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Going to pot: Plants grown in containers need extra love

  • Doris Gates
  • Container gardening has exploded in popularity in recent years. Who doesn’t love those gorgeous potted bouquets featured in home and garden magazines?

    You can grow almost anything in containers, from colorful ornamentals to vegetables, herbs, and small trees. Pots make gardening possible on balconies and rooftops, in small spaces and in places where soil is poor. They have the advantage of portability and can be moved from time to time to avoid frost or scorching sun or to show off the prettiest seasonal blooms.

    But be aware that plants in pots need more care than those in the ground, and they are completely dependent on you. They need more frequent watering and feeding, and they are more vulnerable to temperature extremes.

    A successful container garden starts with selecting plants that will thrive in the spot you have in mind. Consider sun, water needs and special conditions, such as wind or intense heat. Then it’s time to pick a pot. Choose one large enough to support the plant and its root system for several years. A grouping of plants will require enough room for growth for all.

    Various materials


    Containers may be ceramic, clay, wood, plastic, fiberglass or almost any material as long as there are drainage holes. Clay pots dry out quickly and work well for plants such as succulents that like dry conditions. Plants that need continual moisture are usually happier in a glazed or plastic pot. Place window screen over drainage holes to retain soil, and keep the potting mixture an inch or two below the rim for water absorption.

    For most containers, it is important to use potting soil, not soil from the garden. The exception is for sizable trees or shrubs, when a mixture including some garden soil adds weight and stability. “Potting soil” is actually a soilless mix, often of peat moss, bark and perlite or vermiculite, formulated to drain quickly yet retain moisture. You can buy prepared mixtures or make your own. Potting soil combined with up to one-third compost is ideal for many plants. “Cactus” mixes are available for succulents and others that require excellent drainage.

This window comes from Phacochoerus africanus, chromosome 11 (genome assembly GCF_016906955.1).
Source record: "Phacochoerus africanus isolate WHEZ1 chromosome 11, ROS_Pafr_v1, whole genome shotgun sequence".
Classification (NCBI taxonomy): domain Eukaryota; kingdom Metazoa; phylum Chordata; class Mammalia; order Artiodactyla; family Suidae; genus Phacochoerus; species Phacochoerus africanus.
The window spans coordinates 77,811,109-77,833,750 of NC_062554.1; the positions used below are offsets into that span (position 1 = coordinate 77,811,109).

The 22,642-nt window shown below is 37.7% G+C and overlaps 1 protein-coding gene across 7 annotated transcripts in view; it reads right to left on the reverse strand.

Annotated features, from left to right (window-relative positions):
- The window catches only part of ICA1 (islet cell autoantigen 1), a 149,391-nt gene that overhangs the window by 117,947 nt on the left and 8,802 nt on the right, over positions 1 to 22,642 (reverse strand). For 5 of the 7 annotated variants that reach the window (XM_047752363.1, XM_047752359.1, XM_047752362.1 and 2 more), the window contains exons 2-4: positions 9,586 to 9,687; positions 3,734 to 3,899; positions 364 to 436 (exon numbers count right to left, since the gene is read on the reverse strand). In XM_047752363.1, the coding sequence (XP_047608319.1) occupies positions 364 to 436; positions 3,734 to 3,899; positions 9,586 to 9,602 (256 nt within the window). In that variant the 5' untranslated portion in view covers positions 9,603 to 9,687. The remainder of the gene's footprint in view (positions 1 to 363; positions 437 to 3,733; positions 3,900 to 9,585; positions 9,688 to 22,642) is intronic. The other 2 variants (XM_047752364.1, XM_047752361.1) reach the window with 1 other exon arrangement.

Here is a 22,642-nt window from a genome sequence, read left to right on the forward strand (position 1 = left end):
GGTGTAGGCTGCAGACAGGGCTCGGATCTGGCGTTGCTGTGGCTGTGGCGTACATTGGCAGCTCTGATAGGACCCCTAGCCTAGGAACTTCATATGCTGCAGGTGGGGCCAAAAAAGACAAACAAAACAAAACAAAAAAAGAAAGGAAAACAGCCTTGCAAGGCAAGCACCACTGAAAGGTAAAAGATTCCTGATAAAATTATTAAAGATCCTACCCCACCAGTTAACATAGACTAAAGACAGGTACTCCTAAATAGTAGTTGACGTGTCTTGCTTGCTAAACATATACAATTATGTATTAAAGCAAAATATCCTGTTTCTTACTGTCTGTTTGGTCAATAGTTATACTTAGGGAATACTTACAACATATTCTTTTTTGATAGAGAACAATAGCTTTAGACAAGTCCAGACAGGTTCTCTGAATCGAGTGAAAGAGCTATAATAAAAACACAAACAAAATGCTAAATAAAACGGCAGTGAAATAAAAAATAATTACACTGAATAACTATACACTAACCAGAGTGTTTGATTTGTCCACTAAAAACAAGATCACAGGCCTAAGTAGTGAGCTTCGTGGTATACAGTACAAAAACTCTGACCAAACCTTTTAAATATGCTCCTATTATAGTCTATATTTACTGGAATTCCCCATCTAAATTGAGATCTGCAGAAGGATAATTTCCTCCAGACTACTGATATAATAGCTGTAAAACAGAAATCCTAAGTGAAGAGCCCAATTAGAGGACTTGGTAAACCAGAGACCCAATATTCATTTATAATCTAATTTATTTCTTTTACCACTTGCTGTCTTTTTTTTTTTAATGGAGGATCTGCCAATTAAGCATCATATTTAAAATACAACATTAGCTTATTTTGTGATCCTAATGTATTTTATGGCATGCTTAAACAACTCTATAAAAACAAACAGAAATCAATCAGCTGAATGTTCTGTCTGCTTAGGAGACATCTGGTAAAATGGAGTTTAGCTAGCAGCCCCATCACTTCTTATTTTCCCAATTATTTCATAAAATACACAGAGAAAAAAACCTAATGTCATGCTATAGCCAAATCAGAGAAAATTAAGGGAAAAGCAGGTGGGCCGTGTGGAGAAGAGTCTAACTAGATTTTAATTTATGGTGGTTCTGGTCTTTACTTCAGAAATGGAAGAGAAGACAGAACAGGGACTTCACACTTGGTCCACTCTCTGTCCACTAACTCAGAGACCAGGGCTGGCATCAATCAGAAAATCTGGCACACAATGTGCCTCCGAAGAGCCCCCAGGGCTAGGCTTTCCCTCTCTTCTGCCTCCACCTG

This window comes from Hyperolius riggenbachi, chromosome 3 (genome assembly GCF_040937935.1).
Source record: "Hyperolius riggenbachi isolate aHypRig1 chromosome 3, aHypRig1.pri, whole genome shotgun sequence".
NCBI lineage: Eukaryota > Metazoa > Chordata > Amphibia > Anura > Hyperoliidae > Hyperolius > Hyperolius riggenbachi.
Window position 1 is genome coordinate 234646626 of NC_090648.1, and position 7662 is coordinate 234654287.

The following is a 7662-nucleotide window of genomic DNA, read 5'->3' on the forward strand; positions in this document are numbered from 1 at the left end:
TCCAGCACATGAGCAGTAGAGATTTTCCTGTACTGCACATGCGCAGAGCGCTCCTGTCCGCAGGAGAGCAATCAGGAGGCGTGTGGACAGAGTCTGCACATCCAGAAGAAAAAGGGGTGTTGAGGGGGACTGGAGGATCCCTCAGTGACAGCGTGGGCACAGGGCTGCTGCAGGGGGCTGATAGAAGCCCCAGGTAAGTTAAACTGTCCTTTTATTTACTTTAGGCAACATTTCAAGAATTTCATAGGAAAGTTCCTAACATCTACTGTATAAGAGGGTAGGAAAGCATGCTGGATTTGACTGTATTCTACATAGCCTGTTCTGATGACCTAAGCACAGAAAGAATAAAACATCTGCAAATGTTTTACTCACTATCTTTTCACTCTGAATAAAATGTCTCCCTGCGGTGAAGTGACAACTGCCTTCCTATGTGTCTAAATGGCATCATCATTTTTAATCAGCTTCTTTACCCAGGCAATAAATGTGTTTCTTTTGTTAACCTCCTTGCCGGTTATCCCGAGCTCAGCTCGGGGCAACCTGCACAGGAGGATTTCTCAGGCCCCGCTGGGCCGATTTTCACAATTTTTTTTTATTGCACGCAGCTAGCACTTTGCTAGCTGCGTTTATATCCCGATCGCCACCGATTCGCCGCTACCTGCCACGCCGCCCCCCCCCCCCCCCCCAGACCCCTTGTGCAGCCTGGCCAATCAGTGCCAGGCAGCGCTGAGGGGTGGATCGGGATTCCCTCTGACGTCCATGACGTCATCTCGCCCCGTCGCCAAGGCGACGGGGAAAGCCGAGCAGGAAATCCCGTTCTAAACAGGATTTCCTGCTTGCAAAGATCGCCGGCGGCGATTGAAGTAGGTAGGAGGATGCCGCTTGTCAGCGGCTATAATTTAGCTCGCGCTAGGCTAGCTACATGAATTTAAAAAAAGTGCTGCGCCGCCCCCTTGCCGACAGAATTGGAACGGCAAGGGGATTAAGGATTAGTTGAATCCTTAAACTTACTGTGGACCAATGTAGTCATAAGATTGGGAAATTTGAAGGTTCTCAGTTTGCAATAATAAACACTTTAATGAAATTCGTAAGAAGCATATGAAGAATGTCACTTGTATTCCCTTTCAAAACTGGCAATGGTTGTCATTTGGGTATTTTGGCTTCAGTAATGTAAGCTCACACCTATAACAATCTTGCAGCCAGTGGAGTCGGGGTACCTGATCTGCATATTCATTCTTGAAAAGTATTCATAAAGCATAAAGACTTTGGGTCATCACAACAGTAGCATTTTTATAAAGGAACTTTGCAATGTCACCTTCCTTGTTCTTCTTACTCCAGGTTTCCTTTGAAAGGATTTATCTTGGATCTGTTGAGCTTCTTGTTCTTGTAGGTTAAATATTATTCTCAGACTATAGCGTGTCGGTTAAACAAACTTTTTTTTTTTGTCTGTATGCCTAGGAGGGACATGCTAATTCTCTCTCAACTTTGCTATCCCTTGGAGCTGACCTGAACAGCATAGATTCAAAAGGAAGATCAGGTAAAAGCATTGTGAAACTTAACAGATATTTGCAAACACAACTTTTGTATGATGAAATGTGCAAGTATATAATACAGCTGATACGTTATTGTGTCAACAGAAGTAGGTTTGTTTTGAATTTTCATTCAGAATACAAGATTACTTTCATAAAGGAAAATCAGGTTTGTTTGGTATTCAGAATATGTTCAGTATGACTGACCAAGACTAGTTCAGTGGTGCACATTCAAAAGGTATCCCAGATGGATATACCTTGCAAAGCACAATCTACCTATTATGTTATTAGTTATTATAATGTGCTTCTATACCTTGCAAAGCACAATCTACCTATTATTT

Regular maintenance, including watering, feeding, grooming, and repotting is critical. How much water your containers need depends entirely on plant types, the size and porousness of pots, weather and location (sun or shade). Small pots, clay pots and those in full sun may need daily watering, particularly in mid-summer. A drip system is handy if you have many containers or like to travel.

    Gauging water 

    Too much water is as harmful as too little and the demise of many plants. The best guide is to stick your finger in the soil, and if the top inch or two is dry, give them a drink. Water thoroughly, until a small amount seeps through drainage holes. If pots drain too quickly or feel light, they may have completely dried out and can be remoistened by placing them in a bucket of water for several hours.

    Fertilize regularly, every two to four weeks, during the growing season. Most potting soils are low in nutrients and lose them quickly through drainage. Organic fertilizers include compost, seaweed and fish emulsion. Inorganic varieties come in liquid, granular or slow-release forms.

    Grooming keeps containers looking their best. Deadhead faded flowers to encourage repeat blooming, and remove a few plants if they become overcrowded. Rotate pots for even growth, and pinch back leggy shoots. Keep an eye out for pests and diseases.

    Container plants need to be repotted every few years as they become root-bound and potting medium breaks down. Remove the plants, then gently loosen roots and cut back any that are coiled inside the pot. Replant using fresh soil and a container that is a few sizes bigger. Mature plants in large pots may be “root pruned,” removing up to one third of the roots, and replaced in the original pot with new soil.